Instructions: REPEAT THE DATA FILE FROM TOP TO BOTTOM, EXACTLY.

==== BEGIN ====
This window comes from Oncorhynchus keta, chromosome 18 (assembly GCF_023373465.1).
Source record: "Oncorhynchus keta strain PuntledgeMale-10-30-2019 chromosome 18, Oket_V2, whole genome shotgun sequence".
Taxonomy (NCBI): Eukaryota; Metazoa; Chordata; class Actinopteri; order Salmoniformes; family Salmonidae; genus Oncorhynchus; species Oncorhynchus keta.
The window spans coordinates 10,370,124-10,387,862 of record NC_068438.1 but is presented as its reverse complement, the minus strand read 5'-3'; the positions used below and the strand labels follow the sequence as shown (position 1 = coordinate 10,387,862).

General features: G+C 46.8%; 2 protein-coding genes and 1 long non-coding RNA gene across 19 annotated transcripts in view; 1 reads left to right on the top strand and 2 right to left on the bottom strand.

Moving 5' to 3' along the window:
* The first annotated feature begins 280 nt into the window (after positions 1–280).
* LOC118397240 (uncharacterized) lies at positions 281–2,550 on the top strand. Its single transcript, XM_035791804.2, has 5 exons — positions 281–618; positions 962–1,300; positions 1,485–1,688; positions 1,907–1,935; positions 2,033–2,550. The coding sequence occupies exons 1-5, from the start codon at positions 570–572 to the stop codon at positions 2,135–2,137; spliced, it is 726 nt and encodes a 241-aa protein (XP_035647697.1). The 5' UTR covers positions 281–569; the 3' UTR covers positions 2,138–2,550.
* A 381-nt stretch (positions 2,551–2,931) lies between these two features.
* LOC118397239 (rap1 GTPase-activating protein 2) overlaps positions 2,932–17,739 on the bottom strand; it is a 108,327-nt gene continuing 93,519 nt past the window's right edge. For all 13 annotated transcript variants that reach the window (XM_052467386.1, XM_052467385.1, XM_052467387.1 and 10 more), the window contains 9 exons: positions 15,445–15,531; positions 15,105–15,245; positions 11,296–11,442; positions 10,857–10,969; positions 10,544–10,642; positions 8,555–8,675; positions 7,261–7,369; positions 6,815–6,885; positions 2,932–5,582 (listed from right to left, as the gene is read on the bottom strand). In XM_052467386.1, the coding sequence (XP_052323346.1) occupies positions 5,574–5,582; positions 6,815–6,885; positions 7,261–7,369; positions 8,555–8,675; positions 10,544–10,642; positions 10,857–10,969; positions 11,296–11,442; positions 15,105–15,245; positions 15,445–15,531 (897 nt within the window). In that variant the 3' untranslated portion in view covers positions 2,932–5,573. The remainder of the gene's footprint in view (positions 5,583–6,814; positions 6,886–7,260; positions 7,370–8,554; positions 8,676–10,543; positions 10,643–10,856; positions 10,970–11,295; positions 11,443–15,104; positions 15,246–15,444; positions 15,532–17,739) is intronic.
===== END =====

This window comes from Oncorhynchus keta, chromosome 18 (assembly GCF_023373465.1).
Source record: "Oncorhynchus keta strain PuntledgeMale-10-30-2019 chromosome 18, Oket_V2, whole genome shotgun sequence".
Taxonomy (NCBI): Eukaryota; Metazoa; Chordata; class Actinopteri; order Salmoniformes; family Salmonidae; genus Oncorhynchus; species Oncorhynchus keta.
The window spans coordinates 10,370,124-10,387,862 of record NC_068438.1 but is presented as its reverse complement, the minus strand read 5'-3'; the positions used below and the strand labels follow the sequence as shown (position 1 = coordinate 10,387,862).

General features: G+C 46.8%; 2 protein-coding genes and 1 long non-coding RNA gene across 19 annotated transcripts in view; 1 reads left to right on the top strand and 2 right to left on the bottom strand.

Moving 5' to 3' along the window:
* The first annotated feature begins 280 nt into the window (after positions 1–280).
* LOC118397240 (uncharacterized) lies at positions 281–2,550 on the top strand. Its single transcript, XM_035791804.2, has 5 exons — positions 281–618; positions 962–1,300; positions 1,485–1,688; positions 1,907–1,935; positions 2,033–2,550. The coding sequence occupies exons 1-5, from the start codon at positions 570–572 to the stop codon at positions 2,135–2,137; spliced, it is 726 nt and encodes a 241-aa protein (XP_035647697.1). The 5' UTR covers positions 281–569; the 3' UTR covers positions 2,138–2,550.
* A 381-nt stretch (positions 2,551–2,931) lies between these two features.
* LOC118397239 (rap1 GTPase-activating protein 2) overlaps positions 2,932–17,739 on the bottom strand; it is a 108,327-nt gene continuing 93,519 nt past the window's right edge. For all 13 annotated transcript variants that reach the window (XM_052467386.1, XM_052467385.1, XM_052467387.1 and 10 more), the window contains 9 exons: positions 15,445–15,531; positions 15,105–15,245; positions 11,296–11,442; positions 10,857–10,969; positions 10,544–10,642; positions 8,555–8,675; positions 7,261–7,369; positions 6,815–6,885; positions 2,932–5,582 (listed from right to left, as the gene is read on the bottom strand). In XM_052467386.1, the coding sequence (XP_052323346.1) occupies positions 5,574–5,582; positions 6,815–6,885; positions 7,261–7,369; positions 8,555–8,675; positions 10,544–10,642; positions 10,857–10,969; positions 11,296–11,442; positions 15,105–15,245; positions 15,445–15,531 (897 nt within the window). In that variant the 3' untranslated portion in view covers positions 2,932–5,573. The remainder of the gene's footprint in view (positions 5,583–6,814; positions 6,886–7,260; positions 7,370–8,554; positions 8,676–10,543; positions 10,643–10,856; positions 10,970–11,295; positions 11,443–15,104; positions 15,246–15,444; positions 15,532–17,739) is intronic.